Monday, 16 April 2012

Unlocking the Universe: Off prints and scientific publishing

I’ve been following the arguments surrounding the publishing of scientific research with interest; what the Guardian are calling an ‘Academic Spring’. Since the Wellcome Trust, in conjunction with The Howard Hughes Medical Institute and the Max Planck Society ‘announced they are to support a new, top-tier, open access journal for biomedical and life sciences research’, various academics have come out very much in favour of freely accessible research papers. Recently mathematicians have taken matters into their own hands and thrown down the gauntlet in front of Elsevier publishing. This has major implications for academic libraries and the renegotiation of journals contracts. I will continue to monitor this from a professional stand point.

However though there are connections, the tussle with vendors isn't what this post is about. What I am interested in is the web of communications and co-operation which provides the basis for all scientific research – a web that transcends wars, language, culture and publishing politics.

Which brings me to last night’s CILIP in London Event entitled ‘Unlocking the Universe: bibliographic forensics applied to important scientific papers’. The speaker Julian Wilson is Specialist at Christie's Books & Manuscripts Department and his focus was 'off prints'. Very briefly, off prints (or separates as they are sometimes known) are reproductions of a single article/paper from a journal, proceedings or similar, designed for public circulation and bibliographically distinct from their periodical publication. Numbers that the publishers give away to authors vary from 15-50 copies and it depends on the author to request more, which they have to pay for.

He took us through 3 off print examples; one each from the 18th, 19th and 20th centuries to demonstrate the various issues that the specialist faces. The first thing is that over all, very little has changed with regards off prints since the enlightenment. Using the Scot James Hutton's unorthodox and startlingly original paper Concerning the System of the Earth, its Duration and Stability (frontispiece from 1785 was provided) as an early example, Julian demonstrated the importance of deep subject knowledge and recognition of gems amongst bundles of pamphlets.

For example Hutton's very rare off print was listed for auction in a lot of pamphlets with the simple phrase 'inscription on title page Mr Watt from James Hutton'. This demonstrates that it was one of the few personal off prints with which he was provided. He was clearly in correspondence with scientists/industrialists of his day and their influence on one another by sharing information was immense. Julian pointed out that the excellent provenance of this paper - connecting one famous name to another - ensured that collectors would be excited by the romance and historical sensation. Indeed this rare off print sold for £25,000 with the initial estimate of £400-600 being way out.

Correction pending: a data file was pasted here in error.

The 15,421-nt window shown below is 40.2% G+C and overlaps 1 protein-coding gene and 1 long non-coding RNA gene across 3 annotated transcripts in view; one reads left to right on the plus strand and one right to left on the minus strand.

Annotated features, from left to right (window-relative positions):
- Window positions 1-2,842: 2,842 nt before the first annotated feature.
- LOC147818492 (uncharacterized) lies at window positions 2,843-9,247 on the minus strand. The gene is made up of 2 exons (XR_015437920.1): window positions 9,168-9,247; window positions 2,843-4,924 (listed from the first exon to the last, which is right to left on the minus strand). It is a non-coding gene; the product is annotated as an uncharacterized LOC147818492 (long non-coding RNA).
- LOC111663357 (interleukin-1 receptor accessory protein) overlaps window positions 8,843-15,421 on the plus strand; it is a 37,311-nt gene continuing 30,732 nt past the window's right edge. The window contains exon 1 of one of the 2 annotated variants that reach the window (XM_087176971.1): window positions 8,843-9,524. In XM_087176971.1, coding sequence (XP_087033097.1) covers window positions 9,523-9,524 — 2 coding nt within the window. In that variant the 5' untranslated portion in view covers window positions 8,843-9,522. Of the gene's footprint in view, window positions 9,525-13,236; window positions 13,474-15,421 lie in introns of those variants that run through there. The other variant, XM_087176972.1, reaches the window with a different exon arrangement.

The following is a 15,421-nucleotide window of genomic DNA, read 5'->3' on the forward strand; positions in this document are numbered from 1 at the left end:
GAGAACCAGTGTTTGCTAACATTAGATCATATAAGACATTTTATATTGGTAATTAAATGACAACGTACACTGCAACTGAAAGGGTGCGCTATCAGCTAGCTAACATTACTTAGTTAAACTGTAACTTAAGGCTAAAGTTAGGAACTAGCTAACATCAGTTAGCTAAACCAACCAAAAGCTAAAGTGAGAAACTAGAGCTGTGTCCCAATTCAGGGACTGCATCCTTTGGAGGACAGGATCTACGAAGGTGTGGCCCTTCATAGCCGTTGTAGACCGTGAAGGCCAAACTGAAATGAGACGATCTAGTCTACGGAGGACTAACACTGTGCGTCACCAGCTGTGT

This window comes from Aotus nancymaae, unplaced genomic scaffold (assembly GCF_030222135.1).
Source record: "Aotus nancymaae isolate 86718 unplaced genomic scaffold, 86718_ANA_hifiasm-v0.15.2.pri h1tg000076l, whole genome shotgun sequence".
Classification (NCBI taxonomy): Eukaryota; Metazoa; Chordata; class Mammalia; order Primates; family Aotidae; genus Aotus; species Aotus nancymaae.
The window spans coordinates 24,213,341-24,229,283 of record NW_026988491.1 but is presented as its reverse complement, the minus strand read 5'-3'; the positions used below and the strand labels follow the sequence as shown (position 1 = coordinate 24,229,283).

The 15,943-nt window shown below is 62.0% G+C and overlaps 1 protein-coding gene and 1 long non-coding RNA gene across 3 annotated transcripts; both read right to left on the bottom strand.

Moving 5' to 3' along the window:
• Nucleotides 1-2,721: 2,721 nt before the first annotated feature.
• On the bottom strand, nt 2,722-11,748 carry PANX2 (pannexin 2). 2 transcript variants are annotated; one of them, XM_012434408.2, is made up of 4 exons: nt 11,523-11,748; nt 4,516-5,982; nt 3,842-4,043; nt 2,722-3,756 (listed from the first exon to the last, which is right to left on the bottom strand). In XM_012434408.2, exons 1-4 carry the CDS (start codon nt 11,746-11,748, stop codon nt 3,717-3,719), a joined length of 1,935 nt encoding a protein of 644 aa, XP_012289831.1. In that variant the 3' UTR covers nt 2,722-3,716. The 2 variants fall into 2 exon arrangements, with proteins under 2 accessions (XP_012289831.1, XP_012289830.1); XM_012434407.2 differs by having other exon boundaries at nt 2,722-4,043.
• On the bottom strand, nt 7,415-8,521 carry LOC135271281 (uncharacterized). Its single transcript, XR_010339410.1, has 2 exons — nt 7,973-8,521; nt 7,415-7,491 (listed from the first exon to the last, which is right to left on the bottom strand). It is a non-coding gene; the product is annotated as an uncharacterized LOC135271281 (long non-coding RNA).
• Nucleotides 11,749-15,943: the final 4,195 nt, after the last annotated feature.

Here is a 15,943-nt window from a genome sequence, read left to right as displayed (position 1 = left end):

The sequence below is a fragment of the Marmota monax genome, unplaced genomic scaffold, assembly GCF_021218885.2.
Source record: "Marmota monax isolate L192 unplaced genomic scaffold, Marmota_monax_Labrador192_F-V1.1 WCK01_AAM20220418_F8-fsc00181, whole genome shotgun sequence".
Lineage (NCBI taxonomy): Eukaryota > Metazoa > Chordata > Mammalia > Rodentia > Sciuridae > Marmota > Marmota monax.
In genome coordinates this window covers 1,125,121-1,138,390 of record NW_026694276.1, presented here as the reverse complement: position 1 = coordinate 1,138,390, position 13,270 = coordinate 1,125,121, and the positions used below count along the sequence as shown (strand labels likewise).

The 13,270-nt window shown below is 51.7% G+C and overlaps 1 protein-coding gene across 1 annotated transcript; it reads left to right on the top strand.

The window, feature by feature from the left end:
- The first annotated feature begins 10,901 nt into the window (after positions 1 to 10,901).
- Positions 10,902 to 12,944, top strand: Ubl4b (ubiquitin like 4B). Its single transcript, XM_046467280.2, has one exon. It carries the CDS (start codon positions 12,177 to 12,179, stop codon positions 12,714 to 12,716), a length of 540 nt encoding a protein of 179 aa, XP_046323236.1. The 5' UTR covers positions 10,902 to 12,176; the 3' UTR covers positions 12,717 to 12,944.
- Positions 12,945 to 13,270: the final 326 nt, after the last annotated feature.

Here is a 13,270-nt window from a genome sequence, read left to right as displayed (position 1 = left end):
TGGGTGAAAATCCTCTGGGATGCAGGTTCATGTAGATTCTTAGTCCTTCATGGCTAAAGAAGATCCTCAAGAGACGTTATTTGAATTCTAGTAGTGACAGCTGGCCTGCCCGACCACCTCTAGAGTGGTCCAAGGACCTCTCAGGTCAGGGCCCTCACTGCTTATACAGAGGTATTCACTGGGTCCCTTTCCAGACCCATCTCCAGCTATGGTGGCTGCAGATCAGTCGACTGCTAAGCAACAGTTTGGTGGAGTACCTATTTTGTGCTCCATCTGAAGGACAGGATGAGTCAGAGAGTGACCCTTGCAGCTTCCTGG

The second example, connected with the first by geology, was Charles Darwin's On the connexion of certain volcanic phenomena in South America (1839). Though Darwin is obviously known for his studies in biology he was also keenly interested in geology, as the British Journal for the History of Science says, 'the paper was a remarkable attempt to develop a global tectonic synthesis. It was the culmination of a period of intensive geological activity by Darwin – then twenty-nine – who had returned from the Beagle voyage only eighteen months previously'. Julian's painstaking research at the Geological Society revealed council minutes of 18 Dec 1839 that astonishingly only 15 copies were off printed. A testament to Darwin's extreme financial closeness, according to Julian. The Christie's website records that this rare off print sold for £16,250.

Finally he came to the rarest and most recent set of papers; the Turing-Newman collection which came up for auction for the first time last year. It caused quite a stir with questions being asked in parliament about them because it was feared that they would disappear into a private collection. As it happened, private donations and the National Heritage Memorial Fund came together successfully and they are now on public display at Bletchley Park. This once again demonstrated that off prints from key historical scientific moments, with excellent provenance and 'sensational connections' are highly sought after.

Julian concluded with a warning to specialist scientific collections. Off prints of significance are recognised as valuable, however journal/periodical issues which contain notable papers are also becoming very popular  and many of these are in collections on open shelves. He advised 1. increased security 2. marking them thoroughly with the institution's stamps and 3. if papers are stolen/razored out, to alert auction houses as soon as possible.

It was an interesting talk offering an insight into a specialised topic. Once again it highlighted the importance of organised archives and accurate record keeping so that specialists can investigate and shed light on important moments in scientific history and identify key papers in collections. It also leads me back to my opening remarks on publishing - key scientific discoveries/investigations should be disseminated without barriers to spreading knowledge, only in this way can we unlock the universe.

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